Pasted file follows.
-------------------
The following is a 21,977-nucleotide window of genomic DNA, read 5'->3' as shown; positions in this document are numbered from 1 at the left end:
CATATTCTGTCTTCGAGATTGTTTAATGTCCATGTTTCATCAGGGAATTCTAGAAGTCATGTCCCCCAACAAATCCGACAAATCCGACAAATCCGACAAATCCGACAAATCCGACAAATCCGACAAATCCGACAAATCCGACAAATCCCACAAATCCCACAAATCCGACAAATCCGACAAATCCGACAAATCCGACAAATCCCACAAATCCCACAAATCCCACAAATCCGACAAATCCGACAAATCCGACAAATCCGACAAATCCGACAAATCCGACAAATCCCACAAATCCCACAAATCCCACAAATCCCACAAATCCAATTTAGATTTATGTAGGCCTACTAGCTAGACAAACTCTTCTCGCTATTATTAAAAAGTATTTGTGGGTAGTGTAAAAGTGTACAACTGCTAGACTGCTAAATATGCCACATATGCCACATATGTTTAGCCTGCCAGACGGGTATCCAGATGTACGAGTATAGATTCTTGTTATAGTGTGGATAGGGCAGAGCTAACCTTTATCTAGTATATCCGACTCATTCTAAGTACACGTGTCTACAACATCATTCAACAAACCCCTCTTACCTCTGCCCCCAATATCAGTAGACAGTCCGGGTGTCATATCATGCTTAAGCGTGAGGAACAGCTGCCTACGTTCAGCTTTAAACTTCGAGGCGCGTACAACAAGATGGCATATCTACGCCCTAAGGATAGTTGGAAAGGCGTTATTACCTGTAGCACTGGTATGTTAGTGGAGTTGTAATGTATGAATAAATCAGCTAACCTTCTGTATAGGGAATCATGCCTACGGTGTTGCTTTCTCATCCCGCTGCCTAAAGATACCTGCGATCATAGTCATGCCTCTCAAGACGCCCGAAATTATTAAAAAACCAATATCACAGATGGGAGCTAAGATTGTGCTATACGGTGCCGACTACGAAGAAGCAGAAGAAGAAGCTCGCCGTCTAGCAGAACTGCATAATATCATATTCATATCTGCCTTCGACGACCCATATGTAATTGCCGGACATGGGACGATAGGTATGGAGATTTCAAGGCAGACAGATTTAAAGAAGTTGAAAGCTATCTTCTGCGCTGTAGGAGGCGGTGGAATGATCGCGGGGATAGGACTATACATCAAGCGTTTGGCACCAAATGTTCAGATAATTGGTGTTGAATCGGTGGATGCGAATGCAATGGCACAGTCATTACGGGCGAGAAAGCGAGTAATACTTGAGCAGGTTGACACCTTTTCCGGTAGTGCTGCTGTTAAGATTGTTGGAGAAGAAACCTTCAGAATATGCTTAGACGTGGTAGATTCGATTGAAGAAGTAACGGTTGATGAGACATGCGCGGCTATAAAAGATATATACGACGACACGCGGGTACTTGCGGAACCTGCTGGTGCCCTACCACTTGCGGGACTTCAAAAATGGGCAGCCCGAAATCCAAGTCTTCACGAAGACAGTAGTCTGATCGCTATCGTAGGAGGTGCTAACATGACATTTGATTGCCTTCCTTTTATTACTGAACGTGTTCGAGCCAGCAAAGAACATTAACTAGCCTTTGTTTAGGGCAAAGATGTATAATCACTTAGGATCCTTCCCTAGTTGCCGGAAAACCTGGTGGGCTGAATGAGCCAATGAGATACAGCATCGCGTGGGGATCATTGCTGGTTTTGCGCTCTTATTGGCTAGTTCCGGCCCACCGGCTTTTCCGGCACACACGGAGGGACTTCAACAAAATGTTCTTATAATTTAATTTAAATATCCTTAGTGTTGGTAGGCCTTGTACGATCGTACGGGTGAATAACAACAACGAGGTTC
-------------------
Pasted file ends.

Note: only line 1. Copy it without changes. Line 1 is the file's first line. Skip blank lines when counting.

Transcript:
The following is a 21,977-nucleotide window of genomic DNA, read 5'->3' as shown; positions in this document are numbered from 1 at the left end: